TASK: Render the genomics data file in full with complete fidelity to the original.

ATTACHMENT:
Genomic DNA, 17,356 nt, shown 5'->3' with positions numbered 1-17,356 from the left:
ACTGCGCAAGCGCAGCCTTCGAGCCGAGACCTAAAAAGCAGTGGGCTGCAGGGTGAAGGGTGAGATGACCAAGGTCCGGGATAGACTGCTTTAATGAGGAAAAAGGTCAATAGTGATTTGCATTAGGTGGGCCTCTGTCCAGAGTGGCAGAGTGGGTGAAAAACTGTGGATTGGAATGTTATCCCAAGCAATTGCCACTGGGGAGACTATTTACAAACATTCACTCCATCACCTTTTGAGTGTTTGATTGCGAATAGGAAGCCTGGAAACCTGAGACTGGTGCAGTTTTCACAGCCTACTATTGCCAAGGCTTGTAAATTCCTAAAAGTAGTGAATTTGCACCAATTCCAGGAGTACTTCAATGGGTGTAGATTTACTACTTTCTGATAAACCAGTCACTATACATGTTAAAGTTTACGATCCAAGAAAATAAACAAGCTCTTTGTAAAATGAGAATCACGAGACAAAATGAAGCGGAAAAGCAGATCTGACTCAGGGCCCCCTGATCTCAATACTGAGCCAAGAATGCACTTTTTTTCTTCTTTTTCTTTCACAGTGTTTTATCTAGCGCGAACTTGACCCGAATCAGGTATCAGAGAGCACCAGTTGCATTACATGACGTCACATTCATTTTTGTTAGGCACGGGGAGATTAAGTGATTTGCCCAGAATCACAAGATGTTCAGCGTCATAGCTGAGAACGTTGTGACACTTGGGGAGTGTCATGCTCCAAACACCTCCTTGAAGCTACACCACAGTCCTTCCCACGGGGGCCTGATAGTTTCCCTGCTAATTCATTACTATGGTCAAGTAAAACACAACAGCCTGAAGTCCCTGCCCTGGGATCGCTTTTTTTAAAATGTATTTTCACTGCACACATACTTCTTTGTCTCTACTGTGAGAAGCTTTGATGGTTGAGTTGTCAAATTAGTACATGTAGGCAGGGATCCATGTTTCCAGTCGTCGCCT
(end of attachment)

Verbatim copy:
Genomic DNA, 17,356 nt, shown 5'->3' with positions numbered 1-17,356 from the left:
ACTGCGCAAGCGCAGCCTTCGAGCCGAGACCTAAAAAGCAGTGGGCTGCAGGGTGAAGGGTGAGATGACCAAGGTCCGGGATAGACTGCTTTAATGAGGAAAAAGGTCAATAGTGATTTGCATTAGGTGGGCCTCTGTCCAGAGTGGCAGAGTGGGTGAAAAACTGTGGATTGGAATGTTATCCCAAGCAATTGCCACTGGGGAGACTATTTACAAACATTCACTCCATCACCTTTTGAGTGTTTGATTGCGAATAGGAAGCCTGGAAACCTGAGACTGGTGCAGTTTTCACAGCCTACTATTGCCAAGGCTTGTAAATTCCTAAAAGTAGTGAATTTGCACCAATTCCAGGAGTACTTCAATGGGTGTAGATTTACTACTTTCTGATAAACCAGTCACTATACATGTTAAAGTTTACGATCCAAGAAAATAAACAAGCTCTTTGTAAAATGAGAATCACGAGACAAAATGAAGCGGAAAAGCAGATCTGACTCAGGGCCCCCTGATCTCAATACTGAGCCAAGAATGCACTTTTTTTCTTCTTTTTCTTTCACAGTGTTTTATCTAGCGCGAACTTGACCCGAATCAGGTATCAGAGAGCACCAGTTGCATTACATGACGTCACATTCATTTTTGTTAGGCACGGGGAGATTAAGTGATTTGCCCAGAATCACAAGATGTTCAGCGTCATAGCTGAGAACGTTGTGACACTTGGGGAGTGTCATGCTCCAAACACCTCCTTGAAGCTACACCACAGTCCTTCCCACGGGGGCCTGATAGTTTCCCTGCTAATTCATTACTATGGTCAAGTAAAACACAACAGCCTGAAGTCCCTGCCCTGGGATCGCTTTTTTTAAAATGTATTTTCACTGCACACATACTTCTTTGTCTCTACTGTGAGAAGCTTTGATGGTTGAGTTGTCAAATTAGTACATGTAGGCAGGGATCCATGTTTCCAGTCGTCGCCT